Mourning — And Anticipation — Follows Death Of Justice Ruth Bader Ginsburg Since Justice Ruth Bader Ginsburg's death Friday night, mourners have gathered at the Supreme Court to honor her life and legacy. They also await a political fallout.
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Mourning — And Anticipation — Follows Death Of Justice Ruth Bader Ginsburg

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Mourning — And Anticipation — Follows Death Of Justice Ruth Bader Ginsburg

Mourning — And Anticipation — Follows Death Of Justice Ruth Bader Ginsburg

Mourning — And Anticipation — Follows Death Of Justice Ruth Bader Ginsburg

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Since Justice Ruth Bader Ginsburg's death Friday night, mourners have gathered at the Supreme Court to honor her life and legacy. They also await a political fallout.

MICHEL MARTIN, HOST:

This hour, we are remembering the life and legacy of Supreme Court Justice Ruth Bader Ginsburg, who died at her home in Washington, D.C., last night at the age of 87. Mourners have been gathering in front of the Supreme Court to pay tribute to Ginsburg.

SHONDA JEFFERSON: It's just a sad moment, you know. But it's beautiful to see all of these people have come together to honor her legacy and her life and everything that she did for equal rights.

DWAYNE BB FRANKIE: We were out at dinner, and I looked at my phone, and I said - I just was, like, oh, my God. Oh, my God. And I didn't even think it would hit me like that. And unfortunately, without her here right now, I'm afraid for our country.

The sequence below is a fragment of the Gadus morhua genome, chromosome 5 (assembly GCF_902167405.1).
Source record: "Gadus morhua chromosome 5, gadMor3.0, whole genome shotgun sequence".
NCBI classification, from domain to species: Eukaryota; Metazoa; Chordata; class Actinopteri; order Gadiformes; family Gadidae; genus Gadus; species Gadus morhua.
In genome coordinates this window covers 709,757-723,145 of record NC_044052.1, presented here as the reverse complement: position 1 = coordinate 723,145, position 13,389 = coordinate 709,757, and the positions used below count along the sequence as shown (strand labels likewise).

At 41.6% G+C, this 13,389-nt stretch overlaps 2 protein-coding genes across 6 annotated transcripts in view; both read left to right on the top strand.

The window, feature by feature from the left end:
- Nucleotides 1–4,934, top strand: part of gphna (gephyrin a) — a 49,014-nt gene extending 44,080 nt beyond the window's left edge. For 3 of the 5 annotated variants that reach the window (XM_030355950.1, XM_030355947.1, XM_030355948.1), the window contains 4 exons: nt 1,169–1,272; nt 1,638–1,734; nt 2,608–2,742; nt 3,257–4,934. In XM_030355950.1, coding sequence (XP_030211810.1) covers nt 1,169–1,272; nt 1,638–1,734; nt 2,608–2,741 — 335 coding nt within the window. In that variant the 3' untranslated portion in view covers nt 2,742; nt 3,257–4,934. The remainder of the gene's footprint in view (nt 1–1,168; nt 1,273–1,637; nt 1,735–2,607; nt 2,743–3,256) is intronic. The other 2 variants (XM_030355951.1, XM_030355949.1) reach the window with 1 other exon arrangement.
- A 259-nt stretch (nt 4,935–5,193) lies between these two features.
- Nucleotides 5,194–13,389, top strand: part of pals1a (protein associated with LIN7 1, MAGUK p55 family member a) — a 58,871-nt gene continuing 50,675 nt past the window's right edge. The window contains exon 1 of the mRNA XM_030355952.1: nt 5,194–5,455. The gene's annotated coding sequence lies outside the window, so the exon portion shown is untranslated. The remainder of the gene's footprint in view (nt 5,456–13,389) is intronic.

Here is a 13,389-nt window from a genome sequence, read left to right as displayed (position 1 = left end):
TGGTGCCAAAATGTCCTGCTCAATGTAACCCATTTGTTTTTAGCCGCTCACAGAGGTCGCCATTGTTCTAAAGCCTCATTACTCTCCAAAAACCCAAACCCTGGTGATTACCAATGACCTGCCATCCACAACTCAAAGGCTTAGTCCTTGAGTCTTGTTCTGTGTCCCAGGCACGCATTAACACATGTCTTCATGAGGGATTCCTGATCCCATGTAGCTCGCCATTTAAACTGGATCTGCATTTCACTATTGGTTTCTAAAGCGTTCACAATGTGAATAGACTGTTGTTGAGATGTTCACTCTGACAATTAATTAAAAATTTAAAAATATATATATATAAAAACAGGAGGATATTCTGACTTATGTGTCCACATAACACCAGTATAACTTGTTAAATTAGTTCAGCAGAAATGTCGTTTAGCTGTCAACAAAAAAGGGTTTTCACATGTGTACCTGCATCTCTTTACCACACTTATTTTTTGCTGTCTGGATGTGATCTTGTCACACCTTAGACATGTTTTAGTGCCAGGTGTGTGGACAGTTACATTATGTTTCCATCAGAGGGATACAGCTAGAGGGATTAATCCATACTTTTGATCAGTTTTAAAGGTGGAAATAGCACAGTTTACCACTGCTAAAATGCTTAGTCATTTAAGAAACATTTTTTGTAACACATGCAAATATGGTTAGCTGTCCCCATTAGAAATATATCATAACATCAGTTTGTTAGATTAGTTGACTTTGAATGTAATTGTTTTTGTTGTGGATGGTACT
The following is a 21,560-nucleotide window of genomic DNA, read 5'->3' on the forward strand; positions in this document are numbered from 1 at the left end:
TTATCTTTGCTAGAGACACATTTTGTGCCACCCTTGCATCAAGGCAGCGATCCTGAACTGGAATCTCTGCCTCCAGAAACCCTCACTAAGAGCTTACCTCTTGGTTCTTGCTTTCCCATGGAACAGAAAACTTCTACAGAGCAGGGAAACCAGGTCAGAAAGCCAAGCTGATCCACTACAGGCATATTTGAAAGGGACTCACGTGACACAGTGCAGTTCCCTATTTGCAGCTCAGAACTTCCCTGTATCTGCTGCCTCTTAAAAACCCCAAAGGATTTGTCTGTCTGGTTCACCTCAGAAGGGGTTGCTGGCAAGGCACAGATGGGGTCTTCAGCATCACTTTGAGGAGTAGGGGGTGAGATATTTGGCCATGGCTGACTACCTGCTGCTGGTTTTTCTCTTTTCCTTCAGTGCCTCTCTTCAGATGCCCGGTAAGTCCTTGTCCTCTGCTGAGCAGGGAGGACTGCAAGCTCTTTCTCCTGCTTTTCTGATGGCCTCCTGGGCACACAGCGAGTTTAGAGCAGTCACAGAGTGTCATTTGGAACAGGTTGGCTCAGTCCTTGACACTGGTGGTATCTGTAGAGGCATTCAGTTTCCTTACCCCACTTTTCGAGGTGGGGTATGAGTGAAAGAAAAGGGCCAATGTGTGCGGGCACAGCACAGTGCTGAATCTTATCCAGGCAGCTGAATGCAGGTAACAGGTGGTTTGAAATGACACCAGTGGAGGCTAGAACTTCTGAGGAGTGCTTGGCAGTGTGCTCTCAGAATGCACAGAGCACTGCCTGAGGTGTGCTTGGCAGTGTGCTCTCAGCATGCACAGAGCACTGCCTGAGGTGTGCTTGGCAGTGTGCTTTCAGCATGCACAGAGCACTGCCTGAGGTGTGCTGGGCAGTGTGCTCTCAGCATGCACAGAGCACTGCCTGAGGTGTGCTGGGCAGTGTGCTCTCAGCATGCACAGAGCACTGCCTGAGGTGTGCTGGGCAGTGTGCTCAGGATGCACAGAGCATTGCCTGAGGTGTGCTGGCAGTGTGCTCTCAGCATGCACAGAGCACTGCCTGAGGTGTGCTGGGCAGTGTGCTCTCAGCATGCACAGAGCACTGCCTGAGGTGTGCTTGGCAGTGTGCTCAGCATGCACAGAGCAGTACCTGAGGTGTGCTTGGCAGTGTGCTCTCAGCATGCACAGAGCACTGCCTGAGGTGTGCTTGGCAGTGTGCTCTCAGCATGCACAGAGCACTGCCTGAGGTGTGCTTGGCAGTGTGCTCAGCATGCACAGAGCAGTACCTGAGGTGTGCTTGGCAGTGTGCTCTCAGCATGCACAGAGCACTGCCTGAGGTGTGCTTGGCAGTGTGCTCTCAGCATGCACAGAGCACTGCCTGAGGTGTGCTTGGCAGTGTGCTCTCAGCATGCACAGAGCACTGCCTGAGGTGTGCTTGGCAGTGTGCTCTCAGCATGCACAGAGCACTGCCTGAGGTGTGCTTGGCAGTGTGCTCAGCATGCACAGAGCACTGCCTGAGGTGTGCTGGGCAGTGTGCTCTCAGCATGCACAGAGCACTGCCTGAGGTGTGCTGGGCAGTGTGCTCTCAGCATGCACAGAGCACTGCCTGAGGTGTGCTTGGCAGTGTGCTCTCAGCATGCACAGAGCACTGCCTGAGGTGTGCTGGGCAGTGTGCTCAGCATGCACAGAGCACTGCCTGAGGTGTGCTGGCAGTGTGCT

MARTIN: We heard there from Shonda Jefferson (ph) and Dwayne B.B. Frankie (ph). There are, of course, major political implications to Justice Ginsburg's death. Last night, Senate Majority Leader Mitch McConnell vowed that President Trump's nominee to succeed her will get a vote in the Senate, suggesting this will happen before Election Day - just 45 days away now, while early voting has already begun in some places.

You will remember that in 2016, McConnell refused to schedule a vote on President Obama's election-year nominee to the court, Merrick Garland, saying then that it should be up to the voters to decide. This prompted this comment from Vermont Senator Patrick Leahy, a Democrat, earlier today on NPR.

(SOUNDBITE OF ARCHIVED NPR BROADCAST)

PATRICK LEAHY: I'm now a dean of the Senate. I've been there longer than anybody out there. I've seen things I question, but I've never seen political hypocrisy at this level.

MARTIN: Now some Republican senators, including Lisa Murkowski of Alaska, face an uncomfortable choice. In an interview with Alaska Public Media just hours before Ginsburg's death, Murkowski cited McConnell's precedent and said this.

(SOUNDBITE OF ARCHIVED NPR BROADCAST)

LISA MURKOWSKI: I would not vote to confirm a Supreme Court nominee. We are 50-some days away from an election.

MARTIN: A handful of other Republican senators have expressed similar misgivings. And then there's Ginsburg's own statement, dictated to her granddaughter just days before her death, saying that her most fervent wish, quote, "was that she not be replaced until a new president is installed."

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